EXCERPT: <em>Seven Deadly Sins: My Pursuit Of Lance Armstrong</em>
Professional cycling has always exercised an omertà, and it has played a significant role in the endurance of a drug culture. But more than a code of silence is at work here, and it is not coincidental that the Sicilian word has become so associated with the peloton, because when a rider breaks the code, he can expect a mafia-like response.
After his individual time trial at Metz earlier in the day, Christophe Bassons watched television coverage of the leaders in his hotel room. They travelled at a speed he couldn’t believe, for the race against the clock had once been his own speciality. He was especially interested in Armstrong’s performance, because their physiological profiles weren’t that different: same height, same weight, Armstrong’s VO2 Max was 83 to Bassons’ 85. Regarded as a key barometer of athletic potential, the VO2 Max is the maximum capacity of an individual’s body to transport and use oxygen. Yet when Antoine Vayer did the maths afterwards, he told Bassons that he would have finished six kilometres behind Armstrong if they’d started at the same time.
On the night of Sestriere, Bassons and his teammates watched highlights of the American riding away from his rivals on the mountain and they were stunned by the ease with which he outdistanced them. They didn’t believe it. Bassons continued to tell every journalist who crossed his path that the doping culture had not gone away.
His refusal to observe the code of silence was a challenge to the leaders in the peloton, especially the rider in the yellow jersey. Armstrong was more than happy to deal with the upstart.
On the morning after his win at Sestriere, the yellow jersey decided the following day’s race should be sedate until the approach to the first climb. The patron has the right to do this and normally such decrees are strictly observed. But Bassons thought, “What the hell, I’m the black sheep anyway,” and he launched his breakaway in defiance of the informal truce.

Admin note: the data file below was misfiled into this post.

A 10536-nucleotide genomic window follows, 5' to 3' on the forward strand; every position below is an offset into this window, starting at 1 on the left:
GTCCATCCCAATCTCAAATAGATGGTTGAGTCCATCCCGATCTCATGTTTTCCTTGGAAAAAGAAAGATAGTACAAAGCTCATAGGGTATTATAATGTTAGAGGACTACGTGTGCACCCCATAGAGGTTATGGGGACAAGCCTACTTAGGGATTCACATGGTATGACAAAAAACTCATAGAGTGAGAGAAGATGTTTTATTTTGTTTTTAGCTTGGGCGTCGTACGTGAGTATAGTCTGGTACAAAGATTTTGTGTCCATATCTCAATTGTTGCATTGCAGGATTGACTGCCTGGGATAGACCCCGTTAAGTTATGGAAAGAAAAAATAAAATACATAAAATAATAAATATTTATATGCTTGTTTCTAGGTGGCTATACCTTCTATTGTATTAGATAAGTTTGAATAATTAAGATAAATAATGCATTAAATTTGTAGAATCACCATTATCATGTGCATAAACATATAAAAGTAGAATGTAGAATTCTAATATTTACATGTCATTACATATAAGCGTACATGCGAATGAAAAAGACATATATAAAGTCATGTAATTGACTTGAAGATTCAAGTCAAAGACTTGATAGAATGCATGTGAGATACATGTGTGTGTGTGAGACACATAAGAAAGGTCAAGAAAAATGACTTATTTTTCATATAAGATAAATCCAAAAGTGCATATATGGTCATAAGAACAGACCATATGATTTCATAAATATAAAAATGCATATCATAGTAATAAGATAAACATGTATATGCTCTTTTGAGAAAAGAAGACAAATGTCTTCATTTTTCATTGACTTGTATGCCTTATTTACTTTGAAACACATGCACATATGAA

With Bassons gone, Armstrong gave the nod to his U.S. Postal [Service] teammates and they immediately pursued. It didn’t take long for them to recapture the breakaway and as they joined him, Armstrong put his hand on Bassons’ shoulder, indicating he had something important to say, as a mafia boss might when deciding to personally deliver the punishment.
“What are you doing?” asked Armstrong.
“I’m making the race. I attack.”
“You know what you’re saying to the journalists, it’s not good for cycling.”
“I’m simply saying what I think. I have said there is still doping.”
“If that’s what you’re here for, it would be better if you returned home and found some other kind of work.”
“I am not going to leave when I haven’t changed anything. If I’ve things to say, I will say them.”
“Ah, fuck you.”
By this point Bassons’ own team had turned against him, believing they were being victimized by the peloton for his speaking out of turn. They told him he had to stop, he said he wouldn’t, but the pressure was beginning to tell. Two days after the dressing-down, he left the team hotel in Saint-Galmier and abandoned the race.
So that morning we left Saint-Galmier and the news that Bassons had abandoned was delivered on Radio Tour. The previous evening he’d cracked and, despite his fiancée Pascale and his friend Antoine pleading with him to remain, he couldn’t cope with the hostility coming from his fellow professionals. In the car I railed against the treatment he’d been subjected to, especially by Armstrong. Charles and Rupert agreed. John remained silent.
Somewhere along the way to Saint-Flour, we passed under a banner draped high across the road: FOR A CLEAN TOUR, YOU MUST HAVE BASSONS. Seeing that was the high point of my day.
Before his bullying of Bassons, I considered Armstrong nothing more than a likely, almost certain cheater, one of a great number of professional cyclists still hooked up to the old doping drip. His treatment of Bassons revealed a nasty, almost sociopathic side to his nature.
On the morning after Bassons left, there were various reports that quoted his fellow professionals. Sympathy for the departed one was virtually non-existent. “He wasn’t injured, so why did he go home?” said one, and the general view was that he had behaved unprofessionally. It was an important moment for the Tour. The new patron had sent out a message: Anyone who broke the law of silence would be dealt with.
“Would a clean rider, one committed to sport without drugs, have treated Bassons as Armstrong has treated him?” I asked in another car debate.
“I don’t believe so,” said Charles, in that measured way of his.
We could hear the gentle flow of air up John’s nose.
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